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Publication numberUS6162076 A
Publication typeGrant
Application numberUS 09/164,261
Publication dateDec 19, 2000
Filing dateSep 30, 1998
Priority dateAug 28, 1998
Fee statusLapsed
Also published asUS6273751
Publication number09164261, 164261, US 6162076 A, US 6162076A, US-A-6162076, US6162076 A, US6162076A
InventorsJoseph N. Francaviglia
Original AssigneeSenior Industries, Inc.
Export CitationBiBTeX, EndNote, RefMan
External Links: USPTO, USPTO Assignment, Espacenet
Electrical shorting assembly for electrical jacks and the like
US 6162076 A
Abstract
A shorting assembly is provided for shorting contacts of an electrical connector. A first shorting bridge having a plate portion and extensions interconnects a first set of electrical contacts preselected for shorting. A second shorting bridge having a plate portion and extensions interconnects a second set of electrical contacts preselected for shorting. The extensions project into bottom portions of guide slots for the contacts of the electrical connector to provide a reliable shorting connection. An insulator spaces the shorting bridges from one another. The shorting bridges and the insulator are mounted in a stack like manner to the electrical connector.
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Claims(8)
What is claimed is:
1. An electrical connector assembly comprising:
a housing defining a socket;
a plurality of electrical contacts at the socket, a first set of the plurality of contacts being preselected for shorting at the housing and a second set of the plurality of contacts being preselected for shorting at the housing;
a first shorting connector mounted at the housing and extending partially into the housing to electrically interconnect the first set of contacts preselected for shorting, a second shorting connector mounted at the housing and extending partially into the housing to electrically interconnect the second set of contacts preselected for shorting; and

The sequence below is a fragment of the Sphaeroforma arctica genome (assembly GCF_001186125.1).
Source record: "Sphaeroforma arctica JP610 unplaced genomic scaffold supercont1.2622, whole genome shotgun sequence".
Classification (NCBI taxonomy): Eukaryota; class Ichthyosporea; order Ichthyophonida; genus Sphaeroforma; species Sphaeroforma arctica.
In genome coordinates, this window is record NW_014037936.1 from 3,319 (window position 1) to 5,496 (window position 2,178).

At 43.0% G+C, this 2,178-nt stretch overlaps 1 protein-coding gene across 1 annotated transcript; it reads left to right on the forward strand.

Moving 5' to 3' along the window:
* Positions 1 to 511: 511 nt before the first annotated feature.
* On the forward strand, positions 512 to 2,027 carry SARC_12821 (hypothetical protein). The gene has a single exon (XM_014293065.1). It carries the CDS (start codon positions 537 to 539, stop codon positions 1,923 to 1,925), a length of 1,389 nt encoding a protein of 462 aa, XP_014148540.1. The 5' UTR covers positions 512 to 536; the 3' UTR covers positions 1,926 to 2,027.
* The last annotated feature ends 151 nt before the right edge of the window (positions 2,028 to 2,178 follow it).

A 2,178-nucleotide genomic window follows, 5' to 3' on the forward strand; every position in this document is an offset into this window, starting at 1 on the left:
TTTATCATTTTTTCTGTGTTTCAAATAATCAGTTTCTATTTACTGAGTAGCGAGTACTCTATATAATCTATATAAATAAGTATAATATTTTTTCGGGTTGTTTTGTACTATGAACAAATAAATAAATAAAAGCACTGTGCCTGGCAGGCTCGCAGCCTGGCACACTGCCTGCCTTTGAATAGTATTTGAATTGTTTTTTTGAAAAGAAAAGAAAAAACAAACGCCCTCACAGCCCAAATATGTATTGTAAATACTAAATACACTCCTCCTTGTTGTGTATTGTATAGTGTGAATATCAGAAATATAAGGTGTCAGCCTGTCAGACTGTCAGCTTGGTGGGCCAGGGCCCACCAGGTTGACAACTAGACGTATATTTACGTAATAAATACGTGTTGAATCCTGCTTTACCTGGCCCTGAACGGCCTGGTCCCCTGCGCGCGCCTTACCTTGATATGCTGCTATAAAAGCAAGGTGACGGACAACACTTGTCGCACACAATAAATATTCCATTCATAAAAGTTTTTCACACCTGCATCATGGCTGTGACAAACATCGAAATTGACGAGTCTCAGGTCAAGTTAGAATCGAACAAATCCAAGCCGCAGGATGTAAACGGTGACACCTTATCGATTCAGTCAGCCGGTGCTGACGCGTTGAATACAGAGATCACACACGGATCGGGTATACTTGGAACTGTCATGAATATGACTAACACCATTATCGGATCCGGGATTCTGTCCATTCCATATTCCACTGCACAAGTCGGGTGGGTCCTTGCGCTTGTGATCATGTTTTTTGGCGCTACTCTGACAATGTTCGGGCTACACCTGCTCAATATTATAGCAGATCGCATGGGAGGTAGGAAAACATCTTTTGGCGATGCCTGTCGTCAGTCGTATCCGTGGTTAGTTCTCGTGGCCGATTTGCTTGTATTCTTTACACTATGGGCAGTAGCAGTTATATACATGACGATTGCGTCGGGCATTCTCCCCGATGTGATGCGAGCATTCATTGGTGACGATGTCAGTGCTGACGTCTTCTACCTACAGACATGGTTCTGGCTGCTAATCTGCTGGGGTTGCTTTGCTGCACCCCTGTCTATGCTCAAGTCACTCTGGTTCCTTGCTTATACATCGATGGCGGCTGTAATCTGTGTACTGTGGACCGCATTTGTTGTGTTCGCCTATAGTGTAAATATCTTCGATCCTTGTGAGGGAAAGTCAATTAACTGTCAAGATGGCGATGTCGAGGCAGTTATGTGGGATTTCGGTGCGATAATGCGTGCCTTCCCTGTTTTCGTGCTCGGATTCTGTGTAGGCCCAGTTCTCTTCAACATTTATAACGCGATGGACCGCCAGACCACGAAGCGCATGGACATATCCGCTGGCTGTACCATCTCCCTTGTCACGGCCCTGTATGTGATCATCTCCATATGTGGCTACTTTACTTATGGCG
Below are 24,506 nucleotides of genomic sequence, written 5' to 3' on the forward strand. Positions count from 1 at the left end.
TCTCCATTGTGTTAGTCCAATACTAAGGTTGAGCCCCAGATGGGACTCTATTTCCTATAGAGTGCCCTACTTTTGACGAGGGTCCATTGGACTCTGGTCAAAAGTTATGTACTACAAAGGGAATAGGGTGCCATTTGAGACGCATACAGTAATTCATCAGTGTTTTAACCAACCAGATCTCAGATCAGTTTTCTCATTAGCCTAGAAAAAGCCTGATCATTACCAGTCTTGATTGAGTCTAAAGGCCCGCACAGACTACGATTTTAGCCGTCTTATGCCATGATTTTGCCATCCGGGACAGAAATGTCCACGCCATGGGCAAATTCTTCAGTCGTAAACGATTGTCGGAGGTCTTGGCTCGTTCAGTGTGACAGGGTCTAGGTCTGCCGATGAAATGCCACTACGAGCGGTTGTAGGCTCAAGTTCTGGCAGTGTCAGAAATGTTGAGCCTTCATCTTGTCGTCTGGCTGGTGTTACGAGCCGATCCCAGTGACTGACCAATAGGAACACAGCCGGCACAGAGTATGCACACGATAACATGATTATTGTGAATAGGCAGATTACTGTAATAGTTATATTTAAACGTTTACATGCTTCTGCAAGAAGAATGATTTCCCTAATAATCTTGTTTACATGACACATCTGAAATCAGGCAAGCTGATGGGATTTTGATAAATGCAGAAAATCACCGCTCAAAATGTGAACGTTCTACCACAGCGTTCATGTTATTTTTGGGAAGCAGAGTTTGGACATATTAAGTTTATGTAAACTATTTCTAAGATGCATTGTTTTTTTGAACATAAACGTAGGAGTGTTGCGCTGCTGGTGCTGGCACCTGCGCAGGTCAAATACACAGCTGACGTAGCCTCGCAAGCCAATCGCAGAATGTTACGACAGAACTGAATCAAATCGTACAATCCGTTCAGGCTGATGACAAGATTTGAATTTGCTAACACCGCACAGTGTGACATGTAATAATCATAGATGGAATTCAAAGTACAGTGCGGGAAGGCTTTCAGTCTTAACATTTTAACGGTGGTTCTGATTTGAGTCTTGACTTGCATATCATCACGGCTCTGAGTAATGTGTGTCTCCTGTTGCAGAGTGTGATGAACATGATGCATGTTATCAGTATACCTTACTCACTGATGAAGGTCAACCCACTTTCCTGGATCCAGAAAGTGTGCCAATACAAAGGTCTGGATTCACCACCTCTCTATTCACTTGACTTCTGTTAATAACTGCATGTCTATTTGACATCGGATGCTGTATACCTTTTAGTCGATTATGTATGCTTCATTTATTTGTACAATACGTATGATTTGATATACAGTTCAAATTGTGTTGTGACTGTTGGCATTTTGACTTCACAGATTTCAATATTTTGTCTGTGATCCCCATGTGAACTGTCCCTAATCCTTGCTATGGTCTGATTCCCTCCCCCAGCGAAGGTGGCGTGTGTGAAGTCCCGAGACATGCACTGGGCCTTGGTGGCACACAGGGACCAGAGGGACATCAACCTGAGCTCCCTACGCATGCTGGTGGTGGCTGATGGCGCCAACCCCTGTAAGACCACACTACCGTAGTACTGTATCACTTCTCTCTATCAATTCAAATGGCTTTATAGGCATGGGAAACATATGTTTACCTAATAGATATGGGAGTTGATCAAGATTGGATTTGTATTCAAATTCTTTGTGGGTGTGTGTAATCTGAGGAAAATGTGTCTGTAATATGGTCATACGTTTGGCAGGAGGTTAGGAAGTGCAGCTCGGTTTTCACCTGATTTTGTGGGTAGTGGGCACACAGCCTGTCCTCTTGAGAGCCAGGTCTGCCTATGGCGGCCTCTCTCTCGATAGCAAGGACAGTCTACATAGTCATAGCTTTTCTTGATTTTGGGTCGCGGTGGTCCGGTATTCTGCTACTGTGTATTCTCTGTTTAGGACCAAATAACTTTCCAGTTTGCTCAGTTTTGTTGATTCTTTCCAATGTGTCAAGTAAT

an insulator spaced from the housing and spacing the second shorting connector from the first shorting connector and the housing.
2. An electrical connector assembly in accordance with claim 1 wherein the first and second shorting connectors each include a set of extensions extending into electrical contact with the contacts of the respective set of contacts for shorting.
3. An electrical connector assembly in accordance with claim 2 wherein the first and second shorting connectors are mounted to the housing with the first shorting connector mounted adjacent the housing and the insulator disposed between the first shorting connector and the second shorting connector such that the second shorting connector is spaced from the housing and the first shorting connector and is insulated from the first shorting connector.
4. An electrical connector assembly in accordance with claim 3 wherein the first and second shorting connectors each include a base portion, the base portion of the first shorting connector engages the housing and the insulator and the base portion of the second shorting connector engages the insulator.
5. An electrical connector assembly in accordance with claim 4 wherein the housing further comprises at least one mount to attach the first and second shorting connectors and the insulator to the housing.
6. An electrical connector assembly in accordance with claim 5 wherein the housing includes a plurality of guides spacing the plurality of contacts, each guide includes a bottom portion, and the first set of extensions extending into the bottom portion of the guides to electrically contact the first set of contacts preselected for shorting and the second set of extensions extending into the bottom portion of the guides to electrically contact the second set of contacts preselected for shorting.